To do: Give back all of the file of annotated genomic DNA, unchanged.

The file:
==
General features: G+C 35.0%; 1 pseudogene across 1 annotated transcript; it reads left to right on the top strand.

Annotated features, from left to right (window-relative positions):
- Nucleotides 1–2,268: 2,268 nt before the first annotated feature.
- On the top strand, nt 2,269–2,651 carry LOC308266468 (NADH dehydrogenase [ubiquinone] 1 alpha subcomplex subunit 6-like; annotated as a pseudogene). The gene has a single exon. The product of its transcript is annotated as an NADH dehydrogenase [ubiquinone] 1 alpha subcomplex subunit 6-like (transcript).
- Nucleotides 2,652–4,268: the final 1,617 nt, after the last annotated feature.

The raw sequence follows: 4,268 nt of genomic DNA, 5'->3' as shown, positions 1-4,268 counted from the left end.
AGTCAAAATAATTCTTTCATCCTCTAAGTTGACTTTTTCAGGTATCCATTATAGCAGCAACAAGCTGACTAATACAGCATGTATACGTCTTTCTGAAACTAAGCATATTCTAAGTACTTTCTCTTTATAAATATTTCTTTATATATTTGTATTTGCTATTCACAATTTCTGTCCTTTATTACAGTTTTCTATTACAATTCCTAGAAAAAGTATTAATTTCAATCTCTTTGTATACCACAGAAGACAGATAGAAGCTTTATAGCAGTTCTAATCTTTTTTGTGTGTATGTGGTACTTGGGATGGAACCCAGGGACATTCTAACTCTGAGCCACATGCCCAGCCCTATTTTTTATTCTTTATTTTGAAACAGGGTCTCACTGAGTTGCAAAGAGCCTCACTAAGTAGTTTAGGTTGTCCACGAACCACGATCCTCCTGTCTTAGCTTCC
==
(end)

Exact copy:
General features: G+C 35.0%; 1 pseudogene across 1 annotated transcript; it reads left to right on the top strand.

Annotated features, from left to right (window-relative positions):
- Nucleotides 1–2,268: 2,268 nt before the first annotated feature.
- On the top strand, nt 2,269–2,651 carry LOC308266468 (NADH dehydrogenase [ubiquinone] 1 alpha subcomplex subunit 6-like; annotated as a pseudogene). The gene has a single exon. The product of its transcript is annotated as an NADH dehydrogenase [ubiquinone] 1 alpha subcomplex subunit 6-like (transcript).
- Nucleotides 2,652–4,268: the final 1,617 nt, after the last annotated feature.

The raw sequence follows: 4,268 nt of genomic DNA, 5'->3' as shown, positions 1-4,268 counted from the left end.
AGTCAAAATAATTCTTTCATCCTCTAAGTTGACTTTTTCAGGTATCCATTATAGCAGCAACAAGCTGACTAATACAGCATGTATACGTCTTTCTGAAACTAAGCATATTCTAAGTACTTTCTCTTTATAAATATTTCTTTATATATTTGTATTTGCTATTCACAATTTCTGTCCTTTATTACAGTTTTCTATTACAATTCCTAGAAAAAGTATTAATTTCAATCTCTTTGTATACCACAGAAGACAGATAGAAGCTTTATAGCAGTTCTAATCTTTTTTGTGTGTATGTGGTACTTGGGATGGAACCCAGGGACATTCTAACTCTGAGCCACATGCCCAGCCCTATTTTTTATTCTTTATTTTGAAACAGGGTCTCACTGAGTTGCAAAGAGCCTCACTAAGTAGTTTAGGTTGTCCACGAACCACGATCCTCCTGTCTTAGCTTCC